Asian Insider

KL's balancing act between 'lives and livelihoods' leads to healthcare crisis as Covid-19 cases surge

The Malaysian government has responded to Covid-19 cases hitting new highs repeatedly with a slight tightening of curbs.
The Malaysian government has responded to Covid-19 cases hitting new highs repeatedly with a slight tightening of curbs.PHOTO: REUTERS

KUALA LUMPUR - Malaysia's awkward balancing act between "lives and livelihoods" has finally led to a crisis in the healthcare system, as Covid-19 cases hit new highs repeatedly this month.

But the government is refusing to impose a full-scale movement control order (MCO) similar to that which successfully brought daily cases down to single digits a year ago, banking on achieving herd immunity by the end of the year instead of risking economic collapse.

Two weeks ago, it opted for a soft-touch version of the MCO, expecting that the same restrictions in place from January to March would again bring cases below four-digits daily.

But infections and deaths since what has been dubbed "MCO3.0" came in force have repeatedly breached previous peaks, with critical care wards bursting beyond capacity.

The past week has seen a record 362 deaths, nearly the same as the first 11 months of last year, while intensive care unit (ICU) utilisation surged past 90 per cent or more - hitting 113 per cent in the Klang Valley - despite the authorities preparing more beds for worst-hit patients.

The government has responded with a slight tightening of protocols - which some have mockingly dubbed MCO 3.01 - that take effect on Tuesday (May 25), including mandating work-from-home for 80 per cent of the civil service and 40 per cent of the private sector, cutting public transport capacity by half and limiting most retailers to 12 hours of business.

But health experts believe existing restrictions will only be effective with strict enforcement - which is currently lacking going by the evidence of breaches that have gone viral - and, even then, will require a long period to significantly reduce infections.

"The government didn't show determination in reducing private-sector workers from interacting. Most work clusters are from there but only 40 per cent have to work from home," infection biologist Lim Chee Han told The Straits Times.

Mr Lim, who is from Third World Network, an international research and advocacy organisation, also said that reducing the business hours of retailers would be counterproductive as it would lead to a concentration of patrons, while public transport utilisation was already well below 50 per cent hence limiting capacity would have little impact.

Prime Minister Muhyiddin Yassin justified the "softer touch" approach on Sunday.

"Of course, returning to MCO1.0 will be the best (to stop the virus). But the losses were huge, the economy nearly collapsed. The daily cost was RM2.4 billion (S$770 million)," he said in an interview broadcast on national television. "Millions received government aid. If we want to do it again, the RM340 billion we spent won't be sufficient, we may need half a trillion."

The Prime Minister made clear his administration was relying on the national vaccination programme to ensure "the tunnel is not too long".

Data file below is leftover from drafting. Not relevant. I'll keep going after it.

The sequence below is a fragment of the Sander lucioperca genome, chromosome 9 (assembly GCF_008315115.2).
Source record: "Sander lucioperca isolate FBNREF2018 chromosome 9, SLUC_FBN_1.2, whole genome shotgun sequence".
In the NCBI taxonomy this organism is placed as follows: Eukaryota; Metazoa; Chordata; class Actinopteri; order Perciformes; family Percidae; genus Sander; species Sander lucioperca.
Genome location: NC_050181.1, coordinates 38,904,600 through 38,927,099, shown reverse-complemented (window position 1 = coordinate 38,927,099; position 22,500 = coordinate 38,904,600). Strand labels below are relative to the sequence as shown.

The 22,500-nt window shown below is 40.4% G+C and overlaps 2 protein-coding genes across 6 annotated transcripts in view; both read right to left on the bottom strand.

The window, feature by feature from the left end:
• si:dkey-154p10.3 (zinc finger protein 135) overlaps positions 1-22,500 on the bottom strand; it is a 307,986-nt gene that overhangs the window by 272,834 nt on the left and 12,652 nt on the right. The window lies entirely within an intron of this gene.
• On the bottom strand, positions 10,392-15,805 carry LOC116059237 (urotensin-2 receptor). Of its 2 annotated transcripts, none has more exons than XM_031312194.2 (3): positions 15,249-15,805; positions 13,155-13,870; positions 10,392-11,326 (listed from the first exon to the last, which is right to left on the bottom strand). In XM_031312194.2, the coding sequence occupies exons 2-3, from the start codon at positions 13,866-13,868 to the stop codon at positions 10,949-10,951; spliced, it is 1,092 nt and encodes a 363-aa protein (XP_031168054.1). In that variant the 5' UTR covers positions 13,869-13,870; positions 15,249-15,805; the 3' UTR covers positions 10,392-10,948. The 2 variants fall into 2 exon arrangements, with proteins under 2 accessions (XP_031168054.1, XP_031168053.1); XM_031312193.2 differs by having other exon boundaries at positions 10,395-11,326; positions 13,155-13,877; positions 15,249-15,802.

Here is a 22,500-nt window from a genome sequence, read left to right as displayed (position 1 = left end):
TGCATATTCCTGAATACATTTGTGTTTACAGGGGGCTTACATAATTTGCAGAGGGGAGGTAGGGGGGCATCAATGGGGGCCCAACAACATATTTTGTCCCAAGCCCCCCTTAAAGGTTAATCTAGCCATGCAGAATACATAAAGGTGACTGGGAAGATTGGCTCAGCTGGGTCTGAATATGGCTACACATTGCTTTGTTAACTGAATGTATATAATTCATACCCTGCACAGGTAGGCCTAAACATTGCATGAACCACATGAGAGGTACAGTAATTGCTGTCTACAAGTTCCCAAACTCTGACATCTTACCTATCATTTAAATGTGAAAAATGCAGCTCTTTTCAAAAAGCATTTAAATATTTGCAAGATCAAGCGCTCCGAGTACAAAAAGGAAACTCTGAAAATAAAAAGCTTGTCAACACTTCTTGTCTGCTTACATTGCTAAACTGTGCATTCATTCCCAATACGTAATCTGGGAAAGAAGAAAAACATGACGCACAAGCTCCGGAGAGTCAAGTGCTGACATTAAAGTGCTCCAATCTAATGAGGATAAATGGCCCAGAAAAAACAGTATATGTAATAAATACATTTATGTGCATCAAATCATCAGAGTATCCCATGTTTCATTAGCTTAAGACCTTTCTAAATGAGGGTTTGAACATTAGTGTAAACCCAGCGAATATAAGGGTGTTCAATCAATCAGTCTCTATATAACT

"I have been assured that we will receive the supply earlier and we may achieve herd immunity before the end of the year. So it will be parallel with our plans for economic recovery and managing Covid," he added.

Analysts by and large agree that current measures have avoided choking the economy with gross domestic product (GDP) growing quarter-on-quarter so far this year. Barclays' regional economist Brian Tan told ST that "with workplaces still allowed to remain open, the cut from the tightened MCO may yet avoid going too deep".

Kenanga Investment head of economic research Wan Suhaimie Saidie said: "We should lock down but given the lack of fiscal room, or at least the government's unwillingness to deepen the deficit that is expected to breach 6 per cent of GDP again this year, it would be catastrophic for low-income groups."

Although fingers have been pointed at numerous rules being broken - especially during the recent Hari Raya Aidilfitri celebrations - analysts have also suggested that the introduction of more virulent strains of the coronavirus are keeping infections high despite stricter regulations in place.

Variants originating from South Africa and India were detected in early March and the current surge in infections began in April, a month which also saw the proportion of severe cases (requiring supplemental oxygen) peak at more than 35 per cent.

"The best strategy to counter the new variants is vaccination," said Malaysian Medical Gazette chief Khoo Yoong Khean, who said a delayed second dose strategy, as that adopted by Singapore, should be employed to "vaccinate as many as they can, as fast as they can".

Speeding up immunisation - which the government has admitted is behind schedule, although the average number of doses being administered has quadrupled in the past week - and ramping up testing would form part of what health experts, including independent policy specialist Khor Swee Kheng, say should be a "long-term pandemic management strategy to avert MCO 4.0 and 5.0".

Another 6,509 Covid-19 patients were recorded on Monday, bringing the total to 518,600 and a new high of 61 deaths brought the number of fatalities to 2,309.